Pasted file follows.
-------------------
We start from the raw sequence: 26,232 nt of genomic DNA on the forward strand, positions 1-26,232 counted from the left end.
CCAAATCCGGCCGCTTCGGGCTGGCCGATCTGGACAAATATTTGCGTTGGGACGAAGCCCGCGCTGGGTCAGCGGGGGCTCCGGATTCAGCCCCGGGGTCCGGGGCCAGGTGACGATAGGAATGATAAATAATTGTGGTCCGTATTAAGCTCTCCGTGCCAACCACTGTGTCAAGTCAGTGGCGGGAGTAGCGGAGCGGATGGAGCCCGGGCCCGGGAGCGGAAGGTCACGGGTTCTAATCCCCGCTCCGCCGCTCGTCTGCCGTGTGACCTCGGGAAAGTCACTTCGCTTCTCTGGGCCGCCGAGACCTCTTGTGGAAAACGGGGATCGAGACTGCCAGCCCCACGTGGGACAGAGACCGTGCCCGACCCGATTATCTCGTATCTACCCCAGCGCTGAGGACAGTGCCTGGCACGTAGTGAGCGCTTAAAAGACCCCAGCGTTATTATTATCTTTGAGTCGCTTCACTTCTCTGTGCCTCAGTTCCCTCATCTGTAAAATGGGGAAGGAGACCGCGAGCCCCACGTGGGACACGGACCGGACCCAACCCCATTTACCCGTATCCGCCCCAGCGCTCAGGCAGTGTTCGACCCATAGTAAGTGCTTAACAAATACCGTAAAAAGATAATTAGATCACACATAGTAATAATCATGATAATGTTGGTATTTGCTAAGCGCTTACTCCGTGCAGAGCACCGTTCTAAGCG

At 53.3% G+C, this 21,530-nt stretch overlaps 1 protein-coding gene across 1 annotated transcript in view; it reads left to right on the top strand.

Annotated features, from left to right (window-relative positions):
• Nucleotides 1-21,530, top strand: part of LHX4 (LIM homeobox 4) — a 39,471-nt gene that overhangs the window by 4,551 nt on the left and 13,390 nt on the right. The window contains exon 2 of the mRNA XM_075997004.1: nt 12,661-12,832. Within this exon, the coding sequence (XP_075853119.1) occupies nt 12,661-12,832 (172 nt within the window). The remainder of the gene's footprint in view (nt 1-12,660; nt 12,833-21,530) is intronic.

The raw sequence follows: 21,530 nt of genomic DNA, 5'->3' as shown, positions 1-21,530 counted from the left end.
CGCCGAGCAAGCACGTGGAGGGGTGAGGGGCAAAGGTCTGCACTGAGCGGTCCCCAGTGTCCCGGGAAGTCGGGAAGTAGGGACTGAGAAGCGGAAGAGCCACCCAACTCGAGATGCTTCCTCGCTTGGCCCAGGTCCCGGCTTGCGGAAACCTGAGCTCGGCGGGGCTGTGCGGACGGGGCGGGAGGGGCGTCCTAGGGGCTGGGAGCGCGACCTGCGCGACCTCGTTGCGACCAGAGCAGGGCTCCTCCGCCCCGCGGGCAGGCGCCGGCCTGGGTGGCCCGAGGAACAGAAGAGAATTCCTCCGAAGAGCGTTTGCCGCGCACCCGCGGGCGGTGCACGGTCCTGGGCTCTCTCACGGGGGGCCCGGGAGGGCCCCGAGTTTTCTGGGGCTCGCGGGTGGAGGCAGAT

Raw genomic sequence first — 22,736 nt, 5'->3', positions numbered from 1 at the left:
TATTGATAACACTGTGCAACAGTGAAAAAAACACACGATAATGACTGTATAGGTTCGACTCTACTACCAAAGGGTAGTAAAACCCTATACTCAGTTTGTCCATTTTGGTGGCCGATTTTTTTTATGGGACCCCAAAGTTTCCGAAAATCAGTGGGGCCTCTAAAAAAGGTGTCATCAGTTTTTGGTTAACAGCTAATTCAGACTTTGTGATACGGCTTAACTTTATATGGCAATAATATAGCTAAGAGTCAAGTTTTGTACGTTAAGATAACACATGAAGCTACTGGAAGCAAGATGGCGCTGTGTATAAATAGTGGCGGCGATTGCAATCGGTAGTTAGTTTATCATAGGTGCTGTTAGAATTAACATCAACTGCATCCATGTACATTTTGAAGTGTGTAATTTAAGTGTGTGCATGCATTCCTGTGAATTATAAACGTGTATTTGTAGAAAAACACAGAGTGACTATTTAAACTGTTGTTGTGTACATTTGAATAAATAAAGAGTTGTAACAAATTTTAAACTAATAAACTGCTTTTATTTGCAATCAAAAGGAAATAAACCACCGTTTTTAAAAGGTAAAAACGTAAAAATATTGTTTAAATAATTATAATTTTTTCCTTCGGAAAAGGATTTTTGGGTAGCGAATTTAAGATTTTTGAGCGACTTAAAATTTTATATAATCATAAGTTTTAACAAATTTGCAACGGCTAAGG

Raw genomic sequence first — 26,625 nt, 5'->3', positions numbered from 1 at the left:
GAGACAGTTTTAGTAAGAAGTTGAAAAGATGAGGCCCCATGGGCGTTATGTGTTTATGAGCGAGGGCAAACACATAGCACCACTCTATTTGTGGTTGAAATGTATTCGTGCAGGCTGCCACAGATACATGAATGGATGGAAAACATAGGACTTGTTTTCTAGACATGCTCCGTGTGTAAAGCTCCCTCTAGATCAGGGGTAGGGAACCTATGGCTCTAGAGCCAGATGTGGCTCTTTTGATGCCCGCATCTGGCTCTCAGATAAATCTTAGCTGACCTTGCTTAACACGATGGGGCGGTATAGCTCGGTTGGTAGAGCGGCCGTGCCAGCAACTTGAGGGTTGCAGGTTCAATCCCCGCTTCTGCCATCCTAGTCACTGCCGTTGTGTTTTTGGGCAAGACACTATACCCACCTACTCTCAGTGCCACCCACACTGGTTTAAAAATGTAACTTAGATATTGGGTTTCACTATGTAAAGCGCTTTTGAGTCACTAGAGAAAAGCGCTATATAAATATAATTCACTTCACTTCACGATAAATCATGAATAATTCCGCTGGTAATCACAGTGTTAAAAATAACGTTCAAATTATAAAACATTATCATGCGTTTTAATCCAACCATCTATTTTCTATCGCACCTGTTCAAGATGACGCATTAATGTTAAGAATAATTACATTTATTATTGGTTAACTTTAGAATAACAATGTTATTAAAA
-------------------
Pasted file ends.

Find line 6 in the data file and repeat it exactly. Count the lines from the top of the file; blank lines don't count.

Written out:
The raw sequence follows: 21,530 nt of genomic DNA, 5'->3' as shown, positions 1-21,530 counted from the left end.